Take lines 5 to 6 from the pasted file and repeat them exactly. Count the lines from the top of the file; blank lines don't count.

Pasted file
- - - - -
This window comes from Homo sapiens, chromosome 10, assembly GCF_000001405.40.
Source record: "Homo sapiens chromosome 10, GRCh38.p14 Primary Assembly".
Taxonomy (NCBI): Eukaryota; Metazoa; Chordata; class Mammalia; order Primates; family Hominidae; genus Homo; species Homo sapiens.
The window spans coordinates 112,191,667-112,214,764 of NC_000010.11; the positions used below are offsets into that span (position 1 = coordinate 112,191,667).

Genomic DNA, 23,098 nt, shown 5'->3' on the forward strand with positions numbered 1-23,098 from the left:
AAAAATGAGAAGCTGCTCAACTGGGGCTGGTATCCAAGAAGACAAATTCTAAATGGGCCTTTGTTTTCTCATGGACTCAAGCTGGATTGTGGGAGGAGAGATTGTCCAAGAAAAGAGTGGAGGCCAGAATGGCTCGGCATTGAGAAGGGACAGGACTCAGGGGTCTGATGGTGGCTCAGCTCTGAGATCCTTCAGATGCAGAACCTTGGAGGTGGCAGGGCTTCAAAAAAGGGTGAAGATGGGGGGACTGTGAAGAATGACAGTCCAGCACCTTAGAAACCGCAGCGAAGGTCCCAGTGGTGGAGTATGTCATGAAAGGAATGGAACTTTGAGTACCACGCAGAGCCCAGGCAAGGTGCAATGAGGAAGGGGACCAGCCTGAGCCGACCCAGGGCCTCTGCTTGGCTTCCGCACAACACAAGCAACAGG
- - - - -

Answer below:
Genomic DNA, 23,098 nt, shown 5'->3' on the forward strand with positions numbered 1-23,098 from the left:
AAAAATGAGAAGCTGCTCAACTGGGGCTGGTATCCAAGAAGACAAATTCTAAATGGGCCTTTGTTTTCTCATGGACTCAAGCTGGATTGTGGGAGGAGAGATTGTCCAAGAAAAGAGTGGAGGCCAGAATGGCTCGGCATTGAGAAGGGACAGGACTCAGGGGTCTGATGGTGGCTCAGCTCTGAGATCCTTCAGATGCAGAACCTTGGAGGTGGCAGGGCTTCAAAAAAGGGTGAAGATGGGGGGACTGTGAAGAATGACAGTCCAGCACCTTAGAAACCGCAGCGAAGGTCCCAGTGGTGGAGTATGTCATGAAAGGAATGGAACTTTGAGTACCACGCAGAGCCCAGGCAAGGTGCAATGAGGAAGGGGACCAGCCTGAGCCGACCCAGGGCCTCTGCTTGGCTTCCGCACAACACAAGCAACAGG